Emirates Stadium

Monetize, commercialize and “Americanize” the stadiums of Europe? I say “Be careful what you ask for”

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In terms of transfer news happening overnight – It’s not really “overnight” in Europe, see? So things, you know, “happen” – there were no big haymakers, only a few little jabs here and there.

In terms of potential U.S. players moving overseas, there wasn’t even that.

But one prominent newspaper took the opportunity to evaluate how a significant element of American sports definitely is being transferred overseas, if only bit by bit.

It’s the American ability to monetize a facility.

Personally, I do enjoy the older world European model, where a stadium is actually a place to play an athletic event, and for fans to actually get lost in an athletic event (rather than getting lost in a gooey bowl of nachos). You might get a beer or a hot chocolate before kickoff, and if you’re fast, you can sneak in a bonus refreshment at halftime. If you’re fast – because those lines inside the cramped concourses get long in a super-big hurry.

I don’t need to stock up on chicken tenders and all beef doggers or purchase bags full of memories. And I certainly don’t need to be up-sold the “premium experience,” whatever that is. (Jeezey-Pete, it’s a soccer game, not a Caribbean Cruise!)

But some people clearly like it and are willing to pay for it. Hence, the massive American football grounds with massive opportunity to throw down as much green as you darn well please. We enjoy our excess in American, and this is the reality of modern sports.

Now, the author of this piece in the Guardian, who works for a design firm that specializes in facility research, says Europeans are slowly getting better at emulating their American counterparts.

He uses Arsenal’s relatively new Emirates Stadium as an example, and says the new ground recently announced for AS Roma (you go, Michael Bradley!) will feature much of the same lucrative fancy-schmancy.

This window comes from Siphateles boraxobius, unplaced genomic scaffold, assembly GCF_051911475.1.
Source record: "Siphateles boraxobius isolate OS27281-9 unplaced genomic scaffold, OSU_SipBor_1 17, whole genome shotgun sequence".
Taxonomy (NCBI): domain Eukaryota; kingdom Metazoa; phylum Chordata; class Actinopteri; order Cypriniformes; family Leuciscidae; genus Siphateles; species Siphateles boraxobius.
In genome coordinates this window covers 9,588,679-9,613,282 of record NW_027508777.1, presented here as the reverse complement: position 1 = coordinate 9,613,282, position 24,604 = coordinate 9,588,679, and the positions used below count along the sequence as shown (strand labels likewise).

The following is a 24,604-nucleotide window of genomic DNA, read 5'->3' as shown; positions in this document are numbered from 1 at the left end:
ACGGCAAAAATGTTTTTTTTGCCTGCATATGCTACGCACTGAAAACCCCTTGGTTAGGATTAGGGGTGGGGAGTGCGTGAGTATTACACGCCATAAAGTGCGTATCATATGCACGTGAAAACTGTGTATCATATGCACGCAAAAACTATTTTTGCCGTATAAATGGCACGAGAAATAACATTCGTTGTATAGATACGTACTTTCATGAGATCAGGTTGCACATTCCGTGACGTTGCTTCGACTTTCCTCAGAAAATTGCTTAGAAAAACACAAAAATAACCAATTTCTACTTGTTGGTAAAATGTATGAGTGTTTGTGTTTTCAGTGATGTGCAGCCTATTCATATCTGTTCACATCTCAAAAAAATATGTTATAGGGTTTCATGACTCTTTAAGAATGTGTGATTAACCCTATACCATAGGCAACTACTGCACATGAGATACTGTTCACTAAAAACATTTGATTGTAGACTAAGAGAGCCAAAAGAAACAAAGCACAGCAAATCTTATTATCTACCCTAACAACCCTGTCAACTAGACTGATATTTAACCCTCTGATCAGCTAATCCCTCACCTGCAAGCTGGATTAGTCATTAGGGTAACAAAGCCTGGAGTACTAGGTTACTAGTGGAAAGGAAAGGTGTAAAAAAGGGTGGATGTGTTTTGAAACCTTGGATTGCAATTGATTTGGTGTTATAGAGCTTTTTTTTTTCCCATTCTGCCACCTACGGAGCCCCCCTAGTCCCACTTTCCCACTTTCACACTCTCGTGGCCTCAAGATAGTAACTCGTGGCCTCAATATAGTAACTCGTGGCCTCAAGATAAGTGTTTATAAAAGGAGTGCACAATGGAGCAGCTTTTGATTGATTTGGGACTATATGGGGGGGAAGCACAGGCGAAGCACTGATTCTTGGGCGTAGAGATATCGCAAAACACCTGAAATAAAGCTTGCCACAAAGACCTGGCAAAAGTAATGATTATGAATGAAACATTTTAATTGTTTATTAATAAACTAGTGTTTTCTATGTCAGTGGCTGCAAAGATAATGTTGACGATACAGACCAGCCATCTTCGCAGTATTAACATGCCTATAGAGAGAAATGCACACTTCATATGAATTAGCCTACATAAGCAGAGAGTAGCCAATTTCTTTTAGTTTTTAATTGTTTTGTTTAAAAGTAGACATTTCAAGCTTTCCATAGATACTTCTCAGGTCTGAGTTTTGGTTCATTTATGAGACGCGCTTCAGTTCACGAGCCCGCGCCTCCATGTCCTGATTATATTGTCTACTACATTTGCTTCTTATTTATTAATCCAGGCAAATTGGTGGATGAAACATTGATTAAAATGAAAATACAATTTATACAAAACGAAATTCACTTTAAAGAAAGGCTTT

It’s not just the premium pricing where Americans excel, it’s also the overall commercialization aspect. Over here, of course, we probably are thinking, “Be careful what you ask for.”

Where I live, the big colossus of a football stadium includes a store just to sell freakin’ women’s panties. Panties! At a football stadium.

Any-who … here’s what Joshua Boren has to say about it in this morning’s Guardian (linked above).

Given the overall success of the business model it was only a matter of time before it was imported and replicated by overseas clubs seeking new – and renovated – stadiums. The most notable and easily recognizable example is that of Emirates Stadium, home of Arsenal and opened in 2006.

Emirates, boasting American influence and design elements, became the model for UEFA and other European clubs seeking ways to maximize revenue and better the overall fan experience. Emirates has been hailed for its success and has highlighted another area where clubs could compete beyond the pitch in the ever-growing arms war that is football; stadium development and commercial rights.

Ex-Guatemalan soccer chief pleads guilty in FIFA bribe case

PRATO, ITALY - APRIL 13: General view during the FIFA Futsal playoff match between Italy and Hungary on April 13, 2016 in Prato, Italy.  (Photo by Gabriele Maltinti/Getty Images)
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NEW YORK (AP) A former Guatemalan soccer federation president has pleaded guilty in New York to charges related to a sprawling corruption investigation of world soccer.

[ MORE: Christian Vieri ready for return, pursuing Chinese Super League ]

Brayan Jimenez pleaded guilty Friday to federal racketeering conspiracy and wire fraud conspiracy charges, each carrying up to 20 years in prison. It’s unclear when he’ll be sentenced.

The 62-year-old Jimenez is among 40 people from around the world charged in a FIFA bribery scandal over lucrative broadcasting rights.